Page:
Clubbing TV: BitTorrent Live describes this channel as being all about club music. All I know is that when I tuned in, there was a dancing clown.
FAST&FUN: Channeling Red Bull TV, FAST&FUN focuses on extreme sports, like racing, skiing, and boating.
Fightbox: If you like combat sports, Fightbox is great, because it’s nothing but fights: boxing, wrestling, and mixed martial arts. Don’t expect big-name events from the likes of the Ultimate Fighting Championship here, as Fightbox shows only small regional events. But there are a lot of them!
Film Box ArtHouse: This channel appears to be all about foreign art films, with English subtitles. Its Web site doesn’t answer many questions and isn’t entirely in English, making it a bit inscrutable.
Heroes TV: Yet another extreme sports channel.
NewsMax: Ostensibly a conservative news channel, NewsMax has only shown documentaries and footage of old political events while I’ve been watching. It offers some value for history buffs.
NUsicTV: Based in London, NUsicTV is like MTV, except it actually shows music videos, with a focus on independent, undiscovered acts.
One America News Network: An upstart news network, OANN broadcasts only conservative talk shows at night, but during the day it’s all straight news coverage, with no punditry or random chatter. OANN is one of the jewels of BitTorrent Live, since the standalone OANN Apple TV app costs $5 per month.
One World Sports: Sort of like ESPN with an international focus, One World Sports broadcasts a lot of hockey, soccer, and tennis.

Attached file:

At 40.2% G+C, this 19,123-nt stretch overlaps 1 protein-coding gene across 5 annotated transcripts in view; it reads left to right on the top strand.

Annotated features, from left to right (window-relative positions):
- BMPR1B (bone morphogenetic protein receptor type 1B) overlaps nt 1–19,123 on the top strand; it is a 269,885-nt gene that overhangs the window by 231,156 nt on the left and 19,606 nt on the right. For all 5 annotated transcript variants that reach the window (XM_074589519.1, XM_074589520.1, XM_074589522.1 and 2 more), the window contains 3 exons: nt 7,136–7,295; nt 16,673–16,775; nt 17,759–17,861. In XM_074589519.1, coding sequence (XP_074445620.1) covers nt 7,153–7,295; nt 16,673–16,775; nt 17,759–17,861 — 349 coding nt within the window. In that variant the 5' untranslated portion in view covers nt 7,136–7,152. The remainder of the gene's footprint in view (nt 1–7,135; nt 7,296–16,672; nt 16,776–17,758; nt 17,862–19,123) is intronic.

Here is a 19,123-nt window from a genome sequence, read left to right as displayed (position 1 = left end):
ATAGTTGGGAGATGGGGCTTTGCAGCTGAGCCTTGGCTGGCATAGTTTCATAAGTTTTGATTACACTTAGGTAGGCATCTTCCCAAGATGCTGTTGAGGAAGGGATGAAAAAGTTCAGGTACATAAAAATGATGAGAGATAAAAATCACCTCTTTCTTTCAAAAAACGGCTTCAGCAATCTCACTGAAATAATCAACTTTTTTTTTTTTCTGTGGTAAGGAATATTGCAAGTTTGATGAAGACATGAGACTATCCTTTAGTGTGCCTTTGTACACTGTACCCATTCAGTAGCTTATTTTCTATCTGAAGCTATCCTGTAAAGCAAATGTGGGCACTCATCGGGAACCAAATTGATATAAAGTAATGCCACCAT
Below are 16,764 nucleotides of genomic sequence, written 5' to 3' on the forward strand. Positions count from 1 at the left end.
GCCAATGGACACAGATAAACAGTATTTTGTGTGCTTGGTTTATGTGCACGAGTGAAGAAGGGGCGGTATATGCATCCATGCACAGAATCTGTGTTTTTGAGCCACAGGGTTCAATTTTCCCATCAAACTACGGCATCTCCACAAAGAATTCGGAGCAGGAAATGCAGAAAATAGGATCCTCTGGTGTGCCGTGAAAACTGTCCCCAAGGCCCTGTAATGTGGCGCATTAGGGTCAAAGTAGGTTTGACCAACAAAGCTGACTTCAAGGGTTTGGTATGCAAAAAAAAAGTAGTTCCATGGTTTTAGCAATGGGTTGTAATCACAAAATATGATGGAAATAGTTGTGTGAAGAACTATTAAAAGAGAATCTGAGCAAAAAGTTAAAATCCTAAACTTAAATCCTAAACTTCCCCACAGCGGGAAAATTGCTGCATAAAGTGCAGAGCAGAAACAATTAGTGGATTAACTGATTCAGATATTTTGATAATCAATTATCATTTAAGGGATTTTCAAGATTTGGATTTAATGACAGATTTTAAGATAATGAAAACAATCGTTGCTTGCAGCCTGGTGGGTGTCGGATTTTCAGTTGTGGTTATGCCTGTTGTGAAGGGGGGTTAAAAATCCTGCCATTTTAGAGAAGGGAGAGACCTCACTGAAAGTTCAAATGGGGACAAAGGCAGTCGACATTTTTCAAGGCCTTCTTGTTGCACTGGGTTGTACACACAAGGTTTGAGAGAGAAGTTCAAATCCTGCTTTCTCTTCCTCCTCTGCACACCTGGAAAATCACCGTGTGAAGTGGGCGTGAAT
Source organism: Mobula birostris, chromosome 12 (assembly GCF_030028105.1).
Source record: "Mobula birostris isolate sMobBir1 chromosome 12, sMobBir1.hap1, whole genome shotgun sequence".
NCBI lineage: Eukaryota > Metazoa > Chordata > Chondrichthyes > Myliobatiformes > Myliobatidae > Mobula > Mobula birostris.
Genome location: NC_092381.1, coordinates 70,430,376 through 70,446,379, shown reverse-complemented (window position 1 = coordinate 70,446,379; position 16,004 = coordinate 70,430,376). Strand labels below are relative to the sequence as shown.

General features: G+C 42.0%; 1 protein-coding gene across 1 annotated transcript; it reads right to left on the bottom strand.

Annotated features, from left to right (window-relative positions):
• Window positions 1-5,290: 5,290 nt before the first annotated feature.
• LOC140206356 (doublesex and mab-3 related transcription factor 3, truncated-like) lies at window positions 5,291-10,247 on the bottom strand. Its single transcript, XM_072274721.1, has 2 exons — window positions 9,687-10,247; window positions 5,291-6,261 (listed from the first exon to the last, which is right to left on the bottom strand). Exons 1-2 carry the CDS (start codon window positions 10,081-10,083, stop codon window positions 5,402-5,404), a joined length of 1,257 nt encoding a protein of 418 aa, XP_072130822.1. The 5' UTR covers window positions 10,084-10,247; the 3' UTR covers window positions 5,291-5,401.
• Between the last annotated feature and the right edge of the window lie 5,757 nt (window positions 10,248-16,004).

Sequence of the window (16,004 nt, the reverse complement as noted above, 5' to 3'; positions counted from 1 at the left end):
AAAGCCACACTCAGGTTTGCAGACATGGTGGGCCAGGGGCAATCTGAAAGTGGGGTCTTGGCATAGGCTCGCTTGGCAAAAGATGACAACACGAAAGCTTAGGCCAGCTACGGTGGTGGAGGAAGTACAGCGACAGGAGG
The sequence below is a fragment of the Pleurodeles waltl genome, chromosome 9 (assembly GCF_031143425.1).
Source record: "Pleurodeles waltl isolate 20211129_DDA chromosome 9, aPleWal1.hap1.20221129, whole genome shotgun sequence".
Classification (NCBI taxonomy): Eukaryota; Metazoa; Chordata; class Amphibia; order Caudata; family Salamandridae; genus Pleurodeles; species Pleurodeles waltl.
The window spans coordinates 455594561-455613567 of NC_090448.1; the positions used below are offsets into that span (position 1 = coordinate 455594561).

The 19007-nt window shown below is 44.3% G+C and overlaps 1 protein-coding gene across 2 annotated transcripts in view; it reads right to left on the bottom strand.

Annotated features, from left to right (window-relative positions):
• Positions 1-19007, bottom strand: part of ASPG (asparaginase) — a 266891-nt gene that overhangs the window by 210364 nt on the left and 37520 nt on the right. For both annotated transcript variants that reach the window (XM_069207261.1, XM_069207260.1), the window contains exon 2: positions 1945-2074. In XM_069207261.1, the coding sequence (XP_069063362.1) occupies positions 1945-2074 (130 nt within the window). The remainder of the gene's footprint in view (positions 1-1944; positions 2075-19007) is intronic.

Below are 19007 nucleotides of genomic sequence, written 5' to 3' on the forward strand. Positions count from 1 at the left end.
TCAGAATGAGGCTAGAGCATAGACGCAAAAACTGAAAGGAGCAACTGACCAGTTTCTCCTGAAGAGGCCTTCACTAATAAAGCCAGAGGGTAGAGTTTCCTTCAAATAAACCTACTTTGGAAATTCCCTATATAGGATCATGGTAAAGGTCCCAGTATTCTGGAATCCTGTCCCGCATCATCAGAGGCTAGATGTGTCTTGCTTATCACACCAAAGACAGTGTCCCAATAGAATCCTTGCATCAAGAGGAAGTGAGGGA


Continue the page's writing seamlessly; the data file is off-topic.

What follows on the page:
OTT News: If you want your election coverage truly unbiased, OTT News is your channel, because it’s nothing but raw feeds of campaign events. This channel is exclusive to BitTorrent Live.
TWiT.tv: Here’s one you probably have heard of! Leo Laporte’s TWiT network has long been the gold standard in broadcast technology content, and members of the TidBITS crew are occasionally featured as guests on MacBreak Weekly.
The frustrating thing is that the channel lineup isn’t consistent. The order of channels shifts around, and some even come and go. For instance, channels dedicated to progressive talk show hosts Stephanie Miller and Thom Hartmann have appeared and disappeared. I eventually deduced that these shows are part of OpenNews TV, a progressive talk channel advertised by BitTorrent. As we were editing this article, other channels came and went, much to our confusion.
As bizarre as BitTorrent Live’s channel lineup may seem, it’s sort of charming. It reminds me of the good old days of C-Band satellite dishes, which carried random feeds from around the world. BitTorrent Live has an air of mystery to it that today’s mainstream TV lacks. And on paper, it’s a pretty well-rounded lineup, with news, sports, movies, and music. You could probably watch nothing but BitTorrent Live for a week and not get bored, though I can’t be responsible for your mental state after such a stunt.
As for the peer-to-peer technology that powers BitTorrent Live, it generally works well. Load times between channel changes are short. You may see some stutter and occasional drop-outs, but they’re infrequent and resolve quickly. Video quality is acceptable but often a bit fuzzy; I’m not sure if the fault lies with the content providers or with BitTorrent’s technology.
It will be interesting to see where BitTorrent Live goes, if anywhere. In the meantime, it’s more free live TV for Apple TV owners, making Apple’s living room box more attractive, particularly to cord cutters who have chosen to drop cable TV.